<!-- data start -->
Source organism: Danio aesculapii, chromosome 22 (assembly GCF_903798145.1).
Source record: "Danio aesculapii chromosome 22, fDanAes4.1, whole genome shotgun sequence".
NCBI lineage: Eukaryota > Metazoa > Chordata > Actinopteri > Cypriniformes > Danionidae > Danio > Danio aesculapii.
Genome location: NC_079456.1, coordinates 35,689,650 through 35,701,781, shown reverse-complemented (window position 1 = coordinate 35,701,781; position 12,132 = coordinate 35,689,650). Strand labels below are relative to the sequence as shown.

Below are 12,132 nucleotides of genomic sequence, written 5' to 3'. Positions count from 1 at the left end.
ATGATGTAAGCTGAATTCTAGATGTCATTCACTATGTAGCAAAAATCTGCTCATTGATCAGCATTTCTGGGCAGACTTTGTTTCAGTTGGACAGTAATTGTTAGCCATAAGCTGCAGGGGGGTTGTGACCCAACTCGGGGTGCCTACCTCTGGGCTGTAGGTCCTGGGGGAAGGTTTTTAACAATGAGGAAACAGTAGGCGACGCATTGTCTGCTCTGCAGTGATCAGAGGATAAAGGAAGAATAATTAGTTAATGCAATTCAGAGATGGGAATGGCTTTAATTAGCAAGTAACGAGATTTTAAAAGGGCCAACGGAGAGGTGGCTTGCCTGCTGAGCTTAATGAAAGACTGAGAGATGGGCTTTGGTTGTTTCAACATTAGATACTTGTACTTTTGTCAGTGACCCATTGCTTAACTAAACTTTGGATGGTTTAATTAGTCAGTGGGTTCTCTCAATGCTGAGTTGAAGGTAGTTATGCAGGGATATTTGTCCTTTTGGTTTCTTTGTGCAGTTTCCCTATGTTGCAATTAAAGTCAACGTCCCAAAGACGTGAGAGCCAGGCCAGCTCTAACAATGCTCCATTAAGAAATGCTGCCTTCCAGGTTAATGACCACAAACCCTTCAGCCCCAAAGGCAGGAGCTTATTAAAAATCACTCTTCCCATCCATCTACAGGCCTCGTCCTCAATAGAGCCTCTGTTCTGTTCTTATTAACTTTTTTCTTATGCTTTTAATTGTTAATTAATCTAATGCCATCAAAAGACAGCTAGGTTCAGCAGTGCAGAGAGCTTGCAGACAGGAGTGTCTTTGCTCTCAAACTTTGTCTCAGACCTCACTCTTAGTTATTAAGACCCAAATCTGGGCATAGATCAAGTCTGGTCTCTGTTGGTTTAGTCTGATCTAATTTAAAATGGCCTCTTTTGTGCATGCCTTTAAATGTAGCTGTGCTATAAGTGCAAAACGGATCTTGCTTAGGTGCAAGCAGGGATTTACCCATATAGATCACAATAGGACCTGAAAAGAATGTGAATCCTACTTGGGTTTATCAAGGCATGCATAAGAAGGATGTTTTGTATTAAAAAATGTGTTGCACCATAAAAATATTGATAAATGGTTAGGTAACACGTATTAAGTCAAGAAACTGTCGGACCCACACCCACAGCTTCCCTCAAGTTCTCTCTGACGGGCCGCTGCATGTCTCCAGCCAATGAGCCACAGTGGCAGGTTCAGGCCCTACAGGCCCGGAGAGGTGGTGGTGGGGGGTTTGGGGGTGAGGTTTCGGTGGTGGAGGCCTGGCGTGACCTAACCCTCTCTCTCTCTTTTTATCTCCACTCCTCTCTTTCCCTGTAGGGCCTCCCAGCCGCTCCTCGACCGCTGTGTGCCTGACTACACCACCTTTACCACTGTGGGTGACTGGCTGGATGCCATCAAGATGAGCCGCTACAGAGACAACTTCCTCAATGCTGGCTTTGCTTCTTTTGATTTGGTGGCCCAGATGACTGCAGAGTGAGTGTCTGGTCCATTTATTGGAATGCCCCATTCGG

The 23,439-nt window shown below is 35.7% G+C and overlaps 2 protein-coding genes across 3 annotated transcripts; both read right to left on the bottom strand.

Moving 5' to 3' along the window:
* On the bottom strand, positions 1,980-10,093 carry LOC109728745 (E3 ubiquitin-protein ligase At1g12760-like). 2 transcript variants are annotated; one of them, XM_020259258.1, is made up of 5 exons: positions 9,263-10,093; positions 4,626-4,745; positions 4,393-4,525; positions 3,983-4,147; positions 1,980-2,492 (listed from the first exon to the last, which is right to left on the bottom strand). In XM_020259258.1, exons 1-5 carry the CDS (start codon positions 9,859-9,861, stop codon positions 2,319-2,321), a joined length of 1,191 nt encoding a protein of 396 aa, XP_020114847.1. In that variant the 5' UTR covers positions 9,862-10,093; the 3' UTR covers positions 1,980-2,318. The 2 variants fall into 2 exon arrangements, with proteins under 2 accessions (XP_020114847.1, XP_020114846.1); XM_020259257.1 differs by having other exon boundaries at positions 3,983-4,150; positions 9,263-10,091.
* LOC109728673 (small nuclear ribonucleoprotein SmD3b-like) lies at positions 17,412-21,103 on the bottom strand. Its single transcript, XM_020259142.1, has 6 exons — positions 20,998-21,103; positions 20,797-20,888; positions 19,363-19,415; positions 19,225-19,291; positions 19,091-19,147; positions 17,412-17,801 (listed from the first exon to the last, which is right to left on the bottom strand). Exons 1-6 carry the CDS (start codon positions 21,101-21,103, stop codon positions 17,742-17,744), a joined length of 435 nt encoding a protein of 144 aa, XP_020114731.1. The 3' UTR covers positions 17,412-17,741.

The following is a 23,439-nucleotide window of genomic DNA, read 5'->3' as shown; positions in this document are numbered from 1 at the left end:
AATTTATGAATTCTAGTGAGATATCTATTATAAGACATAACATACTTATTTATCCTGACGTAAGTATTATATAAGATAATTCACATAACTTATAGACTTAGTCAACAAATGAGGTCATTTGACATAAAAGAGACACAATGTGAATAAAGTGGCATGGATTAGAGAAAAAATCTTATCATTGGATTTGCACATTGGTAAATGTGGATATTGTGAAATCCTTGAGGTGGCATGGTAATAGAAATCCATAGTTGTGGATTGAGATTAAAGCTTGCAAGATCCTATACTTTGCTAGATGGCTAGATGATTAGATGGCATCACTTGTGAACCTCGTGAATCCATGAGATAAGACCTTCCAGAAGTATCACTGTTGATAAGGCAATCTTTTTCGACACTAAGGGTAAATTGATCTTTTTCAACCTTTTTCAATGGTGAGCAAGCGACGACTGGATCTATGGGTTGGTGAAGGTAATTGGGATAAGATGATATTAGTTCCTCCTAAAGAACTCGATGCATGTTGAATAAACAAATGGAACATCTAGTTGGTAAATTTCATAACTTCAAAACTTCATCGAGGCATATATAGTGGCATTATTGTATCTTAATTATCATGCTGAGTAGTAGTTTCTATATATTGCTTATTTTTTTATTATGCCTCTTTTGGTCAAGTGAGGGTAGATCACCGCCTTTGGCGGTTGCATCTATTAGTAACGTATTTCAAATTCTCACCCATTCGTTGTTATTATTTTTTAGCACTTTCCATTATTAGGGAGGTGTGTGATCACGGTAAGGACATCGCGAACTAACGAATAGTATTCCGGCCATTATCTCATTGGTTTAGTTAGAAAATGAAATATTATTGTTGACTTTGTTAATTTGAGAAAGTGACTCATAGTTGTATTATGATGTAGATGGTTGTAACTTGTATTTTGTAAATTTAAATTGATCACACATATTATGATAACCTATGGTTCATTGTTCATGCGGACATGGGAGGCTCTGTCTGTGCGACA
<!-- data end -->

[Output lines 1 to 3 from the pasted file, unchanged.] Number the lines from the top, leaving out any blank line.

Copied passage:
Source organism: Danio aesculapii, chromosome 22 (assembly GCF_903798145.1).
Source record: "Danio aesculapii chromosome 22, fDanAes4.1, whole genome shotgun sequence".
NCBI lineage: Eukaryota > Metazoa > Chordata > Actinopteri > Cypriniformes > Danionidae > Danio > Danio aesculapii.